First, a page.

Animals > Segmented worms
Segmented worms: Phylum Annelida
Reading: Campbell, Chapter 33
Annelid worms are quite different from flatworms or nematodes. Having a segmented body with a true coelom makes them considerably more complex in their structure and their movements.
- Three tissue layers in embryo. Almost all animals share this basic feature; the sponges and cnidarians are exceptions.
- Segmented body. Contrast this with nematodes, which have unsegmented bodies.
- True coelom: The coelom of an annelid is a large space in which the internal organs form. Since the body is segmented, the coelom is segmented, too.
- Complete digestive tract: The digestive tract run througout the length of the body, and different regions show a significant degree of specialization (unlike flatworms or nematodes).
- Closed circulatory system: Blood is contained within the circulatory system. This is particularly important given that the segmented body prevents coelomic fluid from cirulating througout the body (as it does in nematodes).
Bloodworms (class Polychaeta)
Bloodworms such as Glycera are marine worms; they wriggle around in the mud and eat small pieces of organic material.
The body plan of annelids, with separate segments surrounded by layers of muscle, makes these worms good at burrowing into a substrate, whether on land or under the sea.
Bloodworms are often used as fishing bait; it's possible to find them
by digging in the ocean mud at low tide in certain locations.
Earthworms (class Oligochaeta)
Earthworms are simultaneous hermaphrodites -- each individual produces both eggs and sperm at the same time. When a pair of earthworms mates, each individual gives sperm to the other. Sperm is released through a male genital pore and received by the female genital pore on the other individual.
After mating, the two individuals separate. Each secretes a thick mucus ring from its clitellum. The worm then secretes its own eggs, along with the sperm from the other individual, into this mucus layer. The worm moves away and leaves the mucus ring behind. The outer layer of mucus hardens and shrinks, forming a protective cocoon in which the eggs get fertilized and larval development occurs.
Earthworm cross sections
We have several slides with cross sections of earthworms. Before examining the slides, study the dissected specimen of a whole earthworm. You'll see that different regions of the body may contain different organs; keep that in mind as you look at the cross sections.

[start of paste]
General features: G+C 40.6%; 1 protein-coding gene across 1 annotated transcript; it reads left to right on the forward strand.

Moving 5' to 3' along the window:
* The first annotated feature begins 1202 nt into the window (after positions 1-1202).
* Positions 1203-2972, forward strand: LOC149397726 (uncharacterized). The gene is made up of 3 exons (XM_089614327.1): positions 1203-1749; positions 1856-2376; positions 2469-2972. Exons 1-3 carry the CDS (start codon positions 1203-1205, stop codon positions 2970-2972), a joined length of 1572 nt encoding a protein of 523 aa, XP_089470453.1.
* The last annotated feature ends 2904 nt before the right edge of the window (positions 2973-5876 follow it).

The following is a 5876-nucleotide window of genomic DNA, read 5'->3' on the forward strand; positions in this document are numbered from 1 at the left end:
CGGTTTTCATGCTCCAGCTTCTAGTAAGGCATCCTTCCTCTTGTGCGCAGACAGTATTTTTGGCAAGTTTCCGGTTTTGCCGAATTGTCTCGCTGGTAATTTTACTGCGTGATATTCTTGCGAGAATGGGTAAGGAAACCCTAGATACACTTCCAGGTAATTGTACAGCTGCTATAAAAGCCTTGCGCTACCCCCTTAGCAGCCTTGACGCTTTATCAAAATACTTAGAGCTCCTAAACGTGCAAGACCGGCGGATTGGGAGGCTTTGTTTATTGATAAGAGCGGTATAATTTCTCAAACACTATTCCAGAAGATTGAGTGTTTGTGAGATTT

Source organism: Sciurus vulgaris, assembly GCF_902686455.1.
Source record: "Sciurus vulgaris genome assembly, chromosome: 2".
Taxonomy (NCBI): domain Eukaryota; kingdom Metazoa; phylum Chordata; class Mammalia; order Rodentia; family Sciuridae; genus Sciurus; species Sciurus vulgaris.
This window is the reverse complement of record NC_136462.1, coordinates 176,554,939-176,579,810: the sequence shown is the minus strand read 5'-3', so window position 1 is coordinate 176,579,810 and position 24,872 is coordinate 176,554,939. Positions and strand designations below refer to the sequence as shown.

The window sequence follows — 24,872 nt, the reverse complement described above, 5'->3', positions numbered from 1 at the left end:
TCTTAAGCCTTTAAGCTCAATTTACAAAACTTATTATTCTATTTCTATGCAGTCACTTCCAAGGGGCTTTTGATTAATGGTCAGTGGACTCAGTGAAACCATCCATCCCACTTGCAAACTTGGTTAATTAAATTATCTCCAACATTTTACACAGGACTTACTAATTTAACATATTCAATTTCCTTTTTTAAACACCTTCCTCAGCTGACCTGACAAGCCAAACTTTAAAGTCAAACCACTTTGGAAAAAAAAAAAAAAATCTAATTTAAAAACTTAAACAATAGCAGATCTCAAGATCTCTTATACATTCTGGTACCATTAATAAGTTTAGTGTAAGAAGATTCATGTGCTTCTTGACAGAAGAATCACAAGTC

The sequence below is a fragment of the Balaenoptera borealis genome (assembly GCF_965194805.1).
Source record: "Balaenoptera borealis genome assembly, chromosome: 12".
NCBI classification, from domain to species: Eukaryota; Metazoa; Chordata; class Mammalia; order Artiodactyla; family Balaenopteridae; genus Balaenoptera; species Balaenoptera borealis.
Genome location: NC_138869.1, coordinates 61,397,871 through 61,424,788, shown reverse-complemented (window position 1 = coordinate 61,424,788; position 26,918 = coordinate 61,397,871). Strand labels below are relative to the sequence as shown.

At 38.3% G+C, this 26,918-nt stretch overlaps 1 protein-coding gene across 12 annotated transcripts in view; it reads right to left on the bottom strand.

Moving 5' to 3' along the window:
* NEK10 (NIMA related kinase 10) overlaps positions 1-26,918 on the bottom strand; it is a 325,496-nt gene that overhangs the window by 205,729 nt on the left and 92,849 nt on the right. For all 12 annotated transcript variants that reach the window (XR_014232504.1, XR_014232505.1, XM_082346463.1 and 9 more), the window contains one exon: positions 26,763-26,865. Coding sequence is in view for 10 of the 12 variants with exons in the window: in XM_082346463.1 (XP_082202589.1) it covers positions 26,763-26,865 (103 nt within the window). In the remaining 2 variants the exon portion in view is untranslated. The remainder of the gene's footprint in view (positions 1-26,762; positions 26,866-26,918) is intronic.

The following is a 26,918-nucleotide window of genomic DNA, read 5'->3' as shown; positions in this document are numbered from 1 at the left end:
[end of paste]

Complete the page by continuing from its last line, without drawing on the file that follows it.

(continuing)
Near the anterior end of the animal, the largest organs in the coelom are the seminal vesicles. These structures store sperm produced by this individual and aid in the maturation of the sperm.
Like all annelids, the earthworm has a closed circulatory system. In the cross sections, you can see the blood contained in the dorsal and ventral blood vessels, along with a couple of others.
The earthworm has a ventral nerve cord, which is supplied with blood by the subneural blood vessel.
The cross section shown below is from the middle of the animal. Note how large and empty the coelom is.
Here is a higher-magnification view of a similar cross section:
The metanephridia are osmoregulatory and excretor organs. They form narrow tubes that curl around the coelom and eventually empty through the body wall to the outside. Cross sections such as this one only show part of a metanephridium.
The coelom is completely lined with tissues that are derived from embryonic mesoderm; in the lab on tissues and development, you'll be introduced to embryonic tissue layers and their significance. The intestine is lined with intestinal epithelium derived from endoderm on the side facing the intestinal lumen; the side facing the coelom is covered with another tissue layer, derived from mesoderm.
In segmented worms, the muscles are also segmented. Longitudinal muscles run along an anterior-posterior axis; when they contract, they tend to shorten the segment. Circular muscles form a ring around each segment; when they contract, they tend to force the segment to become smaller in diameter and thus longer. Using longitudinal and circular muscles, earthworms can force their bodies through the soil by making one part of the body long and skinny while another becomes short and thick.
Another cross section, further toward the posterior end, shows more or less the same features described above.
This page updated September 19, 2011